3D printers make all manner of fun and useful things, but they do require electricity. And the grid is notoriously unreliable in many parts of the world. “What do you do if the power goes out while you are right in the middle of printing something?” says Pearce, an associate professor at Michigan Technological University. “It’s not good.”
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Ethical Filament: Can Fair Trade Plastic Save People and the Planet?

It’s old news that open-source 3D printing is cheaper than conventional manufacturing, not to mention greener and incredibly useful for making everything from lab equipment to chess pieces. Now it’s time to add another star to the 3D printing constellation. It may help lift some of the world’s most destitute people from poverty while cleaning up a major blight on the earth and its oceans: plastic trash.
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MSE Seminar: Properties of Glassy Polymers at the Nanoscale versus the Bulk State

Materials Science and Engineering Department, John & Virginia Towers Distinguished Lecture Series Seminar, Tuesday, October 7, 2014, 11:00 am – 12:00 pm, Room 610 M&M Building;

Donald R. Paul, University of Texas at Austin, Title: Properties of Glassy Polymers at the Nanoscale versus the Bulk State

The need for more energy efficient processes continues to drive interest in polymeric membranes for gas separations; removal of carbon dioxide and other impurities from natural gas is one of the important targets for this technology. There is interest in the discovery of new polymer structures for membranes that are more permeable, more selective or more robust particularly with regard to resisting plasticization by highly soluble gases like carbon dioxide. In general, the best polymers for these applications have high glass transition temperatures.

To achieve commercially attractive levels of flux or productivity, most membranes have an asymmetric or composite structure where the separating layer is very thin, of the order of 100 nm in thickness. It is generally assumed that these thin layers have the same permeation properties as thick films, tens of microns in thickness, which are easily prepared in the laboratory for evaluation of membrane materials. In fact, the usual method for estimating the thickness of the separating layer is to compare its gas permeance or flux to the permeability of a thick film. However, there is growing evidence that thin films of glassy polymers with thicknesses of a few hundred nanometers behave quite differently than thick films. A major factor is the observation that thin glassy films undergo physical aging, i.e., approach towards equilibrium, much more rapidly than do bulk glasses presumably due to high segmental mobility at free surfaces. This presentation will summarize recent evidence concerning the differences between thin and thick films with regard to aging, plasticization and thermal history based on gas permeation observations.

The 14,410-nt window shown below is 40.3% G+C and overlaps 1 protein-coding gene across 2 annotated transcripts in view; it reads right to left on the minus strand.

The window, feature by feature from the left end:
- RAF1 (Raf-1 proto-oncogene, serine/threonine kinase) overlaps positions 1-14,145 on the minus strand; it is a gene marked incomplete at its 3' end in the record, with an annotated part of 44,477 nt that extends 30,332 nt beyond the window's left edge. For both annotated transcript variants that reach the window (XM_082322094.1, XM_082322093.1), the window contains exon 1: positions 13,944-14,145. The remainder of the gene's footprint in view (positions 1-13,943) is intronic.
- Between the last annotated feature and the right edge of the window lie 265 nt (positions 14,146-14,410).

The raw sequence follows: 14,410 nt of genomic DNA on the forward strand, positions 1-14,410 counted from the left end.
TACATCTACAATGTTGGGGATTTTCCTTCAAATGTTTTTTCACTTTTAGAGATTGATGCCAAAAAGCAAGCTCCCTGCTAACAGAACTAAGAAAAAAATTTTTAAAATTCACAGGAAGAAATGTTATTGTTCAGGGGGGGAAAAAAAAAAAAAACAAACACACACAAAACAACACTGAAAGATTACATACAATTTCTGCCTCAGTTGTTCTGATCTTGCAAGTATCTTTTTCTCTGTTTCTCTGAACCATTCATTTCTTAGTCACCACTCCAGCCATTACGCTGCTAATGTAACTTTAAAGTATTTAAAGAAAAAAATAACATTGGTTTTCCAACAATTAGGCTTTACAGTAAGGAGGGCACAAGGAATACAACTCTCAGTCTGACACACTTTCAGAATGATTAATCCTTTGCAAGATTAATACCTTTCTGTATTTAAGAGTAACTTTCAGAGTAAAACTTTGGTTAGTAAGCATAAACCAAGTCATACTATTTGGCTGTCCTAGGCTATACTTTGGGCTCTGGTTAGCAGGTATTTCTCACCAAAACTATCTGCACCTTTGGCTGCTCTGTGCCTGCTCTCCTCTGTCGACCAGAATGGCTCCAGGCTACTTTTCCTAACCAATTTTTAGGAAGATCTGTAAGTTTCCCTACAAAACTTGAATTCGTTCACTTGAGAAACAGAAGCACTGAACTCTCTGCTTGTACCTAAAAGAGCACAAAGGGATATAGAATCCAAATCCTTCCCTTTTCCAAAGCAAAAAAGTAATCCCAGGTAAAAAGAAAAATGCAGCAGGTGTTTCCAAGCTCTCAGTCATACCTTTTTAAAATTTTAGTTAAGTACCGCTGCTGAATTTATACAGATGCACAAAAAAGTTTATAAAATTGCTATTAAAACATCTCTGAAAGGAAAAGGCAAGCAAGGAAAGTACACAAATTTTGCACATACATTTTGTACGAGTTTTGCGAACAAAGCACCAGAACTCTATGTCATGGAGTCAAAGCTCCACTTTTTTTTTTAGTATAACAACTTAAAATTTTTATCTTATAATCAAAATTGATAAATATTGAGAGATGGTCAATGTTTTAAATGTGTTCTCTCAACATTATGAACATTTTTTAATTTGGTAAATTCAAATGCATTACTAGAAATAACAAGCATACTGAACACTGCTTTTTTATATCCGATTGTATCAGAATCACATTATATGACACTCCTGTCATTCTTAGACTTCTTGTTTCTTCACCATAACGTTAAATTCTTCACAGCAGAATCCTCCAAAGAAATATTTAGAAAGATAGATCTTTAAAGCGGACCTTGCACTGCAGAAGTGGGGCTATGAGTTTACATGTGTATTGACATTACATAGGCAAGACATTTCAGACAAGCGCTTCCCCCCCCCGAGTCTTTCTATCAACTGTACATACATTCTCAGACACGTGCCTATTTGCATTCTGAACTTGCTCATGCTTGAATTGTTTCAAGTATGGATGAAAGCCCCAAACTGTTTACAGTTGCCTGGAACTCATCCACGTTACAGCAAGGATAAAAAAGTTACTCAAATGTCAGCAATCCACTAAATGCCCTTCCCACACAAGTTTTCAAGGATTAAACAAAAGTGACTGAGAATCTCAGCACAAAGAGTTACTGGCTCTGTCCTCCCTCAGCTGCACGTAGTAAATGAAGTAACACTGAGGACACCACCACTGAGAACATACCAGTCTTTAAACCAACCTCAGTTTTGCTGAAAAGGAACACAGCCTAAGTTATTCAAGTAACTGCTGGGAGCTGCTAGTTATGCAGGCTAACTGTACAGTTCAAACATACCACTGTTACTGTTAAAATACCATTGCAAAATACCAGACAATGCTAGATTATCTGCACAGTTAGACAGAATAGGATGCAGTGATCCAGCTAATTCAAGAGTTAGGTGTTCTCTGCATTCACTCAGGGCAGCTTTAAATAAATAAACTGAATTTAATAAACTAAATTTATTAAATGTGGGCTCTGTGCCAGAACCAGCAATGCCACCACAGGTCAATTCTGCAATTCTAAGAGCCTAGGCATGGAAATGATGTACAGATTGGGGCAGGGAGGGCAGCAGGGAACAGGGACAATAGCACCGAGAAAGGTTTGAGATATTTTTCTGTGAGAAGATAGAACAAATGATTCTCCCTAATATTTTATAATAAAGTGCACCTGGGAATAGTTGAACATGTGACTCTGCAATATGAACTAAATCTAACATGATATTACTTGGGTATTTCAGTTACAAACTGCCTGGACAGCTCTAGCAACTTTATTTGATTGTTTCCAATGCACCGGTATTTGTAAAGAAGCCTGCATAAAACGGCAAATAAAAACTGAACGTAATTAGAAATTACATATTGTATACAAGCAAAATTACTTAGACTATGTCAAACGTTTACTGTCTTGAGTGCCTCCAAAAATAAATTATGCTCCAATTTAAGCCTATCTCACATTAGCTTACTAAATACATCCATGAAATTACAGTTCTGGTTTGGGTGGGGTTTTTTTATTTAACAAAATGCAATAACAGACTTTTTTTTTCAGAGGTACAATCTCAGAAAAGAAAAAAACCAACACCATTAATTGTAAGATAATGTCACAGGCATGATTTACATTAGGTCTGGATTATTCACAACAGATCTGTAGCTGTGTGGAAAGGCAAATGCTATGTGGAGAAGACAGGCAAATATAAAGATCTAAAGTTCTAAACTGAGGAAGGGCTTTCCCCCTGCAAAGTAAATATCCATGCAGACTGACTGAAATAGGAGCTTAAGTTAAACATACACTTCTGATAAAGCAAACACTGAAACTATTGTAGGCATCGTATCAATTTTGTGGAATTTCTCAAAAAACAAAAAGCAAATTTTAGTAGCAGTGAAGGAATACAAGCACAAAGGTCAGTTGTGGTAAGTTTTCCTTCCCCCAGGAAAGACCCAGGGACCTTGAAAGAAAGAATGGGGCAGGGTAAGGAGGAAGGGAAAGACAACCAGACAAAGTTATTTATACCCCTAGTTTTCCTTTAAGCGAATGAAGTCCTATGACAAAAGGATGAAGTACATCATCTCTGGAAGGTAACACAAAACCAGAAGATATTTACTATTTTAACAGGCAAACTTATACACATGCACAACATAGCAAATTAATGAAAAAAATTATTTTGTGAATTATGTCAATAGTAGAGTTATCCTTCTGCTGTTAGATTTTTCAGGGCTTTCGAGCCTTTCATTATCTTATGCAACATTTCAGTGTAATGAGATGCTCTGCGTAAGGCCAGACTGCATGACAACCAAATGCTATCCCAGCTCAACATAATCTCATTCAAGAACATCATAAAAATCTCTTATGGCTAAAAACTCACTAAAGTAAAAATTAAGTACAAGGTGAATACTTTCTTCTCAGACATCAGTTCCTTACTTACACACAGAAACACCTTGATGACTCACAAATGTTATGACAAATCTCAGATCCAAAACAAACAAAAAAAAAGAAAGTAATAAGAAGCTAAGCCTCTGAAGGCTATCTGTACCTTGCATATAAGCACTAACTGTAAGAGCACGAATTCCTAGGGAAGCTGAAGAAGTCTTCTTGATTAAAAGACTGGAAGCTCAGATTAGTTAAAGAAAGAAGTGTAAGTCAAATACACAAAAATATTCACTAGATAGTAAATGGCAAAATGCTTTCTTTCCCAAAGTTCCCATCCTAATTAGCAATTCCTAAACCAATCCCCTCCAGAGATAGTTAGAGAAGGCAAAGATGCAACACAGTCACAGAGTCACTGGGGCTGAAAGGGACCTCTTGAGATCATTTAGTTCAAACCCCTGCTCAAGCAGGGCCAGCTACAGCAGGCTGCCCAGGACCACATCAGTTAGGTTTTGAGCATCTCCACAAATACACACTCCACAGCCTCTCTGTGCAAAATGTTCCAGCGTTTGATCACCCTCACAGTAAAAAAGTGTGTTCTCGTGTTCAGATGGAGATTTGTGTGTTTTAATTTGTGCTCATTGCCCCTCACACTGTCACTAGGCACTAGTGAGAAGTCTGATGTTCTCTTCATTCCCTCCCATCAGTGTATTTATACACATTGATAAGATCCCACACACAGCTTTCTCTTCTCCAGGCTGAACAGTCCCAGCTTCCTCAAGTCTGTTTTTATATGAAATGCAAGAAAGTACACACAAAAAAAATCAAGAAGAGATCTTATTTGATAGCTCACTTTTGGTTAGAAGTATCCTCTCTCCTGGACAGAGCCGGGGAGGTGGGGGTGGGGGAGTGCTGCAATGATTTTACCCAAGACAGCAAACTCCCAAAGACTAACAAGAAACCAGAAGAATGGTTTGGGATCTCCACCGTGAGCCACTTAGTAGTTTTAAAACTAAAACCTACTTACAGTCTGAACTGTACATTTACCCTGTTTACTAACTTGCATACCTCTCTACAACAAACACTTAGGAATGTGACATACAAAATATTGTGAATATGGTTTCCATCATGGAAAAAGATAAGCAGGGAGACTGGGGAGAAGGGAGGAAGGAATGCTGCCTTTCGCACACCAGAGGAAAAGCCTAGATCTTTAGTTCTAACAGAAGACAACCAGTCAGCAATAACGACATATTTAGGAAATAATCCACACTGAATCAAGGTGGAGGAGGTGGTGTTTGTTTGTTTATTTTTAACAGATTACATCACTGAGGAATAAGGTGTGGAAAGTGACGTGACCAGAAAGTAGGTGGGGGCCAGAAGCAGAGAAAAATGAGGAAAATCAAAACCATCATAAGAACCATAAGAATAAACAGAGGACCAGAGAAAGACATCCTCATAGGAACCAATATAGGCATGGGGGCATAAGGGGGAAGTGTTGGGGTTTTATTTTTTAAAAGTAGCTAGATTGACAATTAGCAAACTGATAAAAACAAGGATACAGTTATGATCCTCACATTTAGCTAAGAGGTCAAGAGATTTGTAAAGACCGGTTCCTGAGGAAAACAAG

Dr. Donald R. Paul is the Ernest Cockrell, Sr. Chair professor in Department of Chemical Engineering at University of Texas at Austin. Prof. Paul got his bachelor degree from North Carolina State College and his master and Ph.D. degree from The University of Wisconsin at Madison. Professor Paul’s research interests include the broad areas of polymer science and engineering and chemical engineering with more than 700 papers published in prestigious journals. He obtained many awards and honors. He is an Elected Member of National Academy of Engineering (1988), Mexican Academy of Sciences (2001), and the Academy of Sciences of Bologna (2011). He is a Fellow for numerous important societies, including the Society of Plastics Engineers (2004), the American Chemical Society (2009), the Materials Research Society (2009), and the ACS Polymer Division (2011). He won Outstanding Lifetime Achievement Award (SPE-TPM&F) (2011), General Motors R&D Most Valued Colleague Award (2009), AIChE Founders Award (2008), Herman F. Mark Polymer Chemistry Award (American Chemical Society) (2005), Alan S. Michaels Award for Innovation in Membrane Science and Technology (NAMS) (2005); NAMS Founders Award (2005); American Chemical Society E.V. Murphree Award (1999); Council for Chemical Research Malcolm E. Pruitt Award (1999); AICHE William H. Walker Award (1998); Society of Plastics Engineers International Award (1993); Society of Plastics Engineers Education Award (1989); AIChE Materials Engineering and Sciences Division Award (1985); American Chemical Society Phillips Award for Applied Polymer Science (1984); Engineering News-Record Award (1976); and the American Chemical Society Arthur K. Doolittle Award (1973) etc. He was the Director of Texas Materials Institute (1998-2011) and the editor-in-chief of Industrial & Engineering Chemistry Research (an ACS journal).